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A frustrated right-hander free at last! *

Arabic written from left-to-right with the right hand

Ghada is from Lebanon and is right-handed. Her native language is Arabic, which is written from right-to-left. Like most of her fellow countrymen and women, she is a frustrated right-hander when it comes to writing from right-to-left.

When she was a child, Ghada studied French, a source of satisfaction for the left hemisphere of her brain and a chance to use the left-to-right dominant opening direction corresponding to the right hand and eye, in phase with normal brain functioning for right-handers. Ghada eventually moved to France to complete her studies.

As part of the Vittoz method training program, I offer a day-long course in Paris designed to sensitize participants to laterapedagogy. One evening, after teaching my course, I received Ghada’s testimonial by email:

“The connection between my left hand and my right-brain plugs directly into an emotional space. I also associate it with my migraines, a source of a lot of suffering – physically in my right brain, and also psychologically speaking. The flexibility it provides in terms of my right-brain functioning is already incredible.”

Three months later, Ghada gives me the following update on her progress:

“I wanted to tell you how delighted I am by my new discovery: I’m absolutely fine – it’s just because of where I come from that I’m a frustrated right-hander! Through doing the “two opening directions” exercise, I discovered a special and personal aspect that I identified with. This is why it’s easier for me to write in French, not just because I’ve b been a good writer in French for a long time, but because now I realize that it is written in my dominant opening direction.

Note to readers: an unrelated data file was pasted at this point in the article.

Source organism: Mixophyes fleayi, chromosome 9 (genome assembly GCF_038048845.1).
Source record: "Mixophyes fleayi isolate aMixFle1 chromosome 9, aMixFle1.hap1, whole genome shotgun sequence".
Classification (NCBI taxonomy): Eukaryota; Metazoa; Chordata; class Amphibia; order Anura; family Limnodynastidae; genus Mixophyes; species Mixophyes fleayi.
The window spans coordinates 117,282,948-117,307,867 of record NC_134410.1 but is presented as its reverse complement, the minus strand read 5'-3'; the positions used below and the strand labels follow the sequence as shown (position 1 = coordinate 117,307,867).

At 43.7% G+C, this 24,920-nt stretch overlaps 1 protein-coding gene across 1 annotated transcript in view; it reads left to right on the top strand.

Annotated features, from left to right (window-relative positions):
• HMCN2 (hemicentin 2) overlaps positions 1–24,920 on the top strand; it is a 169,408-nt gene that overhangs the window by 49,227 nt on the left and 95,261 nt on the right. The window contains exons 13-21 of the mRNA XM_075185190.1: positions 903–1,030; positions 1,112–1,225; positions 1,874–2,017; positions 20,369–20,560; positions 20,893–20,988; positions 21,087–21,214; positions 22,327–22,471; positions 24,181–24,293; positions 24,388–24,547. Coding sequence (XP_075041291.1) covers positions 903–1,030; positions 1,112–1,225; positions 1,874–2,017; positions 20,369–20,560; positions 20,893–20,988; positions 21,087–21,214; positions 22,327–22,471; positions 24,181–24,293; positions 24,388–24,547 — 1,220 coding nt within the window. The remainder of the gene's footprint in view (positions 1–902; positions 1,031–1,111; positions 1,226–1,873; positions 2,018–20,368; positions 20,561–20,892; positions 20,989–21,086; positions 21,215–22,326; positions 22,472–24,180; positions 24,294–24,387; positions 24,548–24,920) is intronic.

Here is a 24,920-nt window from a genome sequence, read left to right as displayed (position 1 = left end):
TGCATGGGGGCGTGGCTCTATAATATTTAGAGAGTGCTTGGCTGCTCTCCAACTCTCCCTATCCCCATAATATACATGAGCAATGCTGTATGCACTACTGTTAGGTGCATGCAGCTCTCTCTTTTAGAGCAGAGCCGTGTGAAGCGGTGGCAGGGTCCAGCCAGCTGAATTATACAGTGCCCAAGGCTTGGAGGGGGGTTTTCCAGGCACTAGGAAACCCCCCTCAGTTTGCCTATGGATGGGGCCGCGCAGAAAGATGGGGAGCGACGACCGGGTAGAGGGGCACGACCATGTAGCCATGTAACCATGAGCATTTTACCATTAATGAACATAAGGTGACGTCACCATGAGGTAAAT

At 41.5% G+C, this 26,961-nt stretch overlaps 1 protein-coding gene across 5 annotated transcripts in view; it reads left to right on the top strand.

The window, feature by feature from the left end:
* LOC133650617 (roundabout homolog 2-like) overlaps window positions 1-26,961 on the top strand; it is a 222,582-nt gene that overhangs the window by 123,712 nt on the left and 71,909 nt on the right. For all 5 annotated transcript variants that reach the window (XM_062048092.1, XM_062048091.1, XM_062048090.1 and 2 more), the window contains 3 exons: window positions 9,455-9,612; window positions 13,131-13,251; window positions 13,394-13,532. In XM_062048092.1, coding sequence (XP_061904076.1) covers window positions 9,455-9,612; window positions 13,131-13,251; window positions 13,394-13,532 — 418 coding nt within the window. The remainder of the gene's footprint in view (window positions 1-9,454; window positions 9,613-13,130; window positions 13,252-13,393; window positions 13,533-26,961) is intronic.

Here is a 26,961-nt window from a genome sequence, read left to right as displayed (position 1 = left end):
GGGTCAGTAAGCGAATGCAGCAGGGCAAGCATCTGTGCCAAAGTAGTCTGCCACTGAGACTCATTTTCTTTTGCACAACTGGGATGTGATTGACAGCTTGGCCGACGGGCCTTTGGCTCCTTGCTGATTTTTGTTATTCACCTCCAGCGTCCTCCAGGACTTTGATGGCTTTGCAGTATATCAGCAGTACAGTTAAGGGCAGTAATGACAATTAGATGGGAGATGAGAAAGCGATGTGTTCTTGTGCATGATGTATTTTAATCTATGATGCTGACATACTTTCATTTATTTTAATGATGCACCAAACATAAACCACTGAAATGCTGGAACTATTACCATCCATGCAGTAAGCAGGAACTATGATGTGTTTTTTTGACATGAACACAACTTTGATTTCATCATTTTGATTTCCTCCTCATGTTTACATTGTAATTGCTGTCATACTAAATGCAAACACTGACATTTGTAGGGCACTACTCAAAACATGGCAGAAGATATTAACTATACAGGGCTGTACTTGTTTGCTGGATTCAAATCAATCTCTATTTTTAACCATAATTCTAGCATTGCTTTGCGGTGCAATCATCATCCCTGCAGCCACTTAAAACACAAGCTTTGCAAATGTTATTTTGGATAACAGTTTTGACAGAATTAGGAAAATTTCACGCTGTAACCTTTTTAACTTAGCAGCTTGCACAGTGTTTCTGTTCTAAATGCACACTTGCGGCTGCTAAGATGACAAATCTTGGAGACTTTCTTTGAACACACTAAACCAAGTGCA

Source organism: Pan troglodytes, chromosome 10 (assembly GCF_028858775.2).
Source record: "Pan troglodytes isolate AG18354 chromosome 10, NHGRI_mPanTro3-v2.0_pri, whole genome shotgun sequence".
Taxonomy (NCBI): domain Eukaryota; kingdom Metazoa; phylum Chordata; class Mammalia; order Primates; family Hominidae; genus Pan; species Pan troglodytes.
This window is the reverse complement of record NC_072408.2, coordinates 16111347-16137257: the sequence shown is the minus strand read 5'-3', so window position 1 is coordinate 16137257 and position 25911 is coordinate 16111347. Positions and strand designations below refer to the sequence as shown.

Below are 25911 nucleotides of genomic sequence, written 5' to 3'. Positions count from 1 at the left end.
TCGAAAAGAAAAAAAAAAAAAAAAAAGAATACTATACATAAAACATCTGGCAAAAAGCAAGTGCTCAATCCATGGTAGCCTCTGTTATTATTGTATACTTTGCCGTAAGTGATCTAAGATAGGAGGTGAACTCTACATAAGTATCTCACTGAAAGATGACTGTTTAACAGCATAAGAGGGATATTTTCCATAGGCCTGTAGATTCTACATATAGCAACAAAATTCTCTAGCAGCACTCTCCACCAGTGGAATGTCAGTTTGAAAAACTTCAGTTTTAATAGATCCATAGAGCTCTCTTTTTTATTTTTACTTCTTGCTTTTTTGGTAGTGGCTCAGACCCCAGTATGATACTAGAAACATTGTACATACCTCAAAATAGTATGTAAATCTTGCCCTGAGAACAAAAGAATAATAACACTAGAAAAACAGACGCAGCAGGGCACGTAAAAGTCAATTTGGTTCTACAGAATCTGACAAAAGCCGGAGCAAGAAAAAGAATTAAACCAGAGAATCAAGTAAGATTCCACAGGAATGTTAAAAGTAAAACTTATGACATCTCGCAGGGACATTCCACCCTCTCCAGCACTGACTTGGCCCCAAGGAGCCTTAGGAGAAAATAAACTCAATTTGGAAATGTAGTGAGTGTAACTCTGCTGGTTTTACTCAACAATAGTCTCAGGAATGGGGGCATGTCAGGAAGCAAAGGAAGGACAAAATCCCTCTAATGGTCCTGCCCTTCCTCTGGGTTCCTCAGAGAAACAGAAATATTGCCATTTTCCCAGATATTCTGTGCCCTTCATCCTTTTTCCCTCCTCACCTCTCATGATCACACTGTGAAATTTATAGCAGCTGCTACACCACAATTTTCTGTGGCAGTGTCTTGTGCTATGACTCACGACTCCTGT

Now I’ll tell you about experience writing in Arabic with my right hand from left-to-right on tracing paper. First of all, it provides a very pleasant opening feeling. I didn’t feel at all empty or lost. Writing was easy, light and comfortable. When I turned the tracing paper over, I was stunned! The result was flowing, clear and immediately legible writing – really amazing, and this was even the case when I hadn’t written in Arabic in ages! It’s clear that one needs a little time to get used to it – it’s important to slow down the pace of writing at the beginning so that spontaneity can emerge. It’s a way for me to be able to enjoy the sensation and that helps restore a sense of order in myself. I’ll definitely be sure to do it again. What a wonderful thing to discover!

Finally, Ghada concludes:

“Now, both sides are OK for me:

The left hemisphere of my brain controls movement, especially of my hand, and activates my right brain, which is my identity, roots, pleasure, my bright and creative side where there is desire, passion and emotion. In sum, it’s the place where my ‘most desired actions’ come from, deep inside myself.

When I move my right hand, the right hemisphere of my brain activates my left brain, which represents my will, which triggers my decision-making capabilities, and though they are sincere, they do not involve as much emotion. This is the side that generates my ‘intentional actions’, providing the ‘I’ in ‘what I want’, ‘what I choose’, and ‘what I decide and do’.

Hats off to both you, and to my own abilities! I’m becoming increasingly autonomous in terms of dealing with my migraines, which are more and more manageable.”

This testimonial also appears in the book : "Gauchers en difficulté, la latérapédagogie, une richesse inexploitée" (Editions Pierre Téqui) by Joëlle Morice Mugnier

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